The king stood up and of course everyone else, until Handel finished performing the Hallelujah Chorus. Since then, no choir, audience, or congregation had ever stood up to sing J. F. Handel’s Hallelujah Chorus!

Children love good stories and good music. I watched their eyes got misty with happiness as I told the stories. Then the questions came after the story and I knew my brainwashed kids were on their way back to me, their lover and friend. No force in the world is stronger than the power of love!

I also went to my library and selected the best of children’s songs in my music books and drilled myself to play them. Then I identified the students who were loyal to me and told them there were some special songs I wanted us to learn to sing and play on the piano. “What’s the name of the song, Uncle?” a vibrant girl who was my closest ally asked.

“Sound of Music.”

“I know it!” some shouted.

“We have the movie!” another set screamed. It took us only a few days to perfect Sound of Music. One day during break, as we were performing the song with me sited on the piano, the other children began to walk into my office one after the other to join in the performance. Their voices rang like bells to the staffroom and other offices. Through the window I saw some of the teachers stroll bye and peeped into my office, perhaps unable to resist the music.

At the end of that term Mrs Aiyebuisi asked all the teachers to write an assessment of the characters of each student meant for their parents. After we finished writing the reports and submitted to Mrs. Aiyebuisi, she came to the staffroom with the reports to address the teachers.

“I am disappointed with many of you for writing the type of report you wrote about these kids. If you were the parents of these kids and read a teacher writing off your kids like this, how would you feel?” Mrs. Aiyebuisi said quietly but sadly.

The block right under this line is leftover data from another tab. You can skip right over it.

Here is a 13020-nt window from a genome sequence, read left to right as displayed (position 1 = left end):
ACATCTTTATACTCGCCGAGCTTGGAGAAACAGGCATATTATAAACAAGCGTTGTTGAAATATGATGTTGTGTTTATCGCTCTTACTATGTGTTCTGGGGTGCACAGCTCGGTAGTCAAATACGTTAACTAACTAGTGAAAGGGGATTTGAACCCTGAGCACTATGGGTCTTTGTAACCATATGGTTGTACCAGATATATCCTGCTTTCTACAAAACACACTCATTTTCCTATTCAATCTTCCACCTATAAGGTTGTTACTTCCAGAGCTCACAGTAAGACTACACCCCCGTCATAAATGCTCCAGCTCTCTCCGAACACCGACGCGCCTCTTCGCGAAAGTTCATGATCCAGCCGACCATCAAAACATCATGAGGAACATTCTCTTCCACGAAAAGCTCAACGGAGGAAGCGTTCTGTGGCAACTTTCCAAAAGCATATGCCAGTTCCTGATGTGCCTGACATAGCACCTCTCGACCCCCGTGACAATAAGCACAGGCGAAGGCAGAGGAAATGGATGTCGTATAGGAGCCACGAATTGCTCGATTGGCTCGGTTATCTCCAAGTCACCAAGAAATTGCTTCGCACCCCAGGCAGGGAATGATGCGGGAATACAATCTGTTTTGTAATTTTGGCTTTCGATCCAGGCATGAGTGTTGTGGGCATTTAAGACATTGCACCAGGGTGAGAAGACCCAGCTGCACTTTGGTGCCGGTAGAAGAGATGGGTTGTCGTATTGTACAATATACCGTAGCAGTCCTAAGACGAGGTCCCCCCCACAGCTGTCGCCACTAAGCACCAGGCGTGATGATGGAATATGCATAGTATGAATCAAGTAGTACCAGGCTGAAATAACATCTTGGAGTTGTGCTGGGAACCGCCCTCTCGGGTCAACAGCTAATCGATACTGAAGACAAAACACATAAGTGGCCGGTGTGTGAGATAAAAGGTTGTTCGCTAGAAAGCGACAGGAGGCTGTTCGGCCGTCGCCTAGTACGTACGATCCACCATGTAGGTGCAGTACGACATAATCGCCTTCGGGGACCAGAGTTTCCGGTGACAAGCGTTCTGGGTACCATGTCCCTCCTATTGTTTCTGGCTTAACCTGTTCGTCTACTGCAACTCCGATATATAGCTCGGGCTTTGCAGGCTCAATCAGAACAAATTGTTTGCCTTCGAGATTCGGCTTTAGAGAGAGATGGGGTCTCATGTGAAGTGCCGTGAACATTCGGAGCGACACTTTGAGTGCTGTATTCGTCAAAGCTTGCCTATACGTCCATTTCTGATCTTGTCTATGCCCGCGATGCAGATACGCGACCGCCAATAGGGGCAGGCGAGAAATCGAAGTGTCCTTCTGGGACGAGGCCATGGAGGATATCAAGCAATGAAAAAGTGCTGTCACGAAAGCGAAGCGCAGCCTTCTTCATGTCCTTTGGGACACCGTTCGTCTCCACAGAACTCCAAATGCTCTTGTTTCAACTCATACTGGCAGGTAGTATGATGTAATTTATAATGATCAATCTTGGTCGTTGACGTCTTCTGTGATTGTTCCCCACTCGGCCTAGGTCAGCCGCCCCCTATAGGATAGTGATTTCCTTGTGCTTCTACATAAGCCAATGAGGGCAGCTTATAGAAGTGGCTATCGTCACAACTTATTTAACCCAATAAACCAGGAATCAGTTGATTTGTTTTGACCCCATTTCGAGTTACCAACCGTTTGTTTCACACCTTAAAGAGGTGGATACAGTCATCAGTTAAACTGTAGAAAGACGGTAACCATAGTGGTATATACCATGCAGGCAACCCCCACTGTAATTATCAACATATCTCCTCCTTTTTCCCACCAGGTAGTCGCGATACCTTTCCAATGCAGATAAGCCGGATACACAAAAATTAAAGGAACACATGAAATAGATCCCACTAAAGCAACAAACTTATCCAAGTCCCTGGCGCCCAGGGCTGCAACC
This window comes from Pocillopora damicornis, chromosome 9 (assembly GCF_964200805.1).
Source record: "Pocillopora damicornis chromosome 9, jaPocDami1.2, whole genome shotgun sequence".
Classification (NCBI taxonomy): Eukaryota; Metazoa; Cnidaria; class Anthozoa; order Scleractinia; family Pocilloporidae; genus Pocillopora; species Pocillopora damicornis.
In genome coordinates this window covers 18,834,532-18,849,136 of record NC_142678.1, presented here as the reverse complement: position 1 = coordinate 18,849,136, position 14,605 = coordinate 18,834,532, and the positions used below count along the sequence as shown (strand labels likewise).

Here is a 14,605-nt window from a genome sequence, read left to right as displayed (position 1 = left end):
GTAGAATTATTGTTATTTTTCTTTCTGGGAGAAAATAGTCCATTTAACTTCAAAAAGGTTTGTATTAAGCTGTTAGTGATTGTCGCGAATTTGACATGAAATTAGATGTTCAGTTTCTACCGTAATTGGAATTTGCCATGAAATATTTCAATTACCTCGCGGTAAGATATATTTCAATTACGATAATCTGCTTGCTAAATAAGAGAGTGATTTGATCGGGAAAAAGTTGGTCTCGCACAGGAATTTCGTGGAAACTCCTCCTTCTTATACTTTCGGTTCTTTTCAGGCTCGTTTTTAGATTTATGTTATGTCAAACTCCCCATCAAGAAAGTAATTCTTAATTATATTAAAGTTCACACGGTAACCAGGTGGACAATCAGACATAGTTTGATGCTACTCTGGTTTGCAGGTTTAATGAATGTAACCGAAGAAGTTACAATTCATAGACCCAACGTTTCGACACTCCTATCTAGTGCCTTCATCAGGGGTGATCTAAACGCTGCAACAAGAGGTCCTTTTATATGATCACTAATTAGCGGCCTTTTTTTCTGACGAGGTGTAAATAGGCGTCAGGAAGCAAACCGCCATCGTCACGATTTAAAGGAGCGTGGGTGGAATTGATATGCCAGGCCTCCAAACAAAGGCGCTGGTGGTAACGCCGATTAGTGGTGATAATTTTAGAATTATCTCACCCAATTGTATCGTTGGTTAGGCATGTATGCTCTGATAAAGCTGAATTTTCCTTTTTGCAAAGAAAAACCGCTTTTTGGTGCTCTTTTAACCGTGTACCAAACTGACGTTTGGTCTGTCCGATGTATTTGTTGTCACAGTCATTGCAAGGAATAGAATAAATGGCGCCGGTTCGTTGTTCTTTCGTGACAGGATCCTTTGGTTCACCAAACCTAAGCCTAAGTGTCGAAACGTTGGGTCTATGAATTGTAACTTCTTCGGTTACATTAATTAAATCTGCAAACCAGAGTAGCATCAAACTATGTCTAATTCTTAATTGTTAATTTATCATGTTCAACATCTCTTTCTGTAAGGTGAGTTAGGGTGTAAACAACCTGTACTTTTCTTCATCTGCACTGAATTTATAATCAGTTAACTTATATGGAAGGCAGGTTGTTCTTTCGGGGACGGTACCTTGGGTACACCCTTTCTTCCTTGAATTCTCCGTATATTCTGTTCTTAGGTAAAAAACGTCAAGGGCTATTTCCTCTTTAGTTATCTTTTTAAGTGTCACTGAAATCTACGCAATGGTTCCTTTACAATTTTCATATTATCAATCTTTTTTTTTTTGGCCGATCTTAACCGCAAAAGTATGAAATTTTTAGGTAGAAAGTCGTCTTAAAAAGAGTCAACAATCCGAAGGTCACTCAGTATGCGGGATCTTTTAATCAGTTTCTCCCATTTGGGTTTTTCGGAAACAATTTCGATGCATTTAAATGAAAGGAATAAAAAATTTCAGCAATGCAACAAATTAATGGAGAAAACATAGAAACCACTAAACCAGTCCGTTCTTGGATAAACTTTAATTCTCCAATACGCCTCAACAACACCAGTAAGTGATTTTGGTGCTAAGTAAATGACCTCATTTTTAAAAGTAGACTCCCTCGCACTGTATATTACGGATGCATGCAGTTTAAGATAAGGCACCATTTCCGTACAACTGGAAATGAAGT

“Now listen to me as I read the report written by Mr. Amadi. After reading what he wrote you will not be in any doubt that Mr. Amadi loves these children. He did not even hide the weaknesses of each child in the report, no. He highlighted them but acknowledged that the children will change with time.” Mrs. Aiyebuisi read the report I wrote about the students and folded it and tucked it away into her handbag.

“The Agric Teacher also wrote a good report,” She said. She returned to the other teachers their reports and asked them to re-write them. My profile surged before the proprietress, put it created more pungent feelings of jealousy amongst my colleagues, making more intense their search for anything they could use to pull me down.

Despite all I did to conceal my incompetence at extempore accompaniment on the piano and overcome it before it leaked, circumstances connived to make a public spectacle of it and me.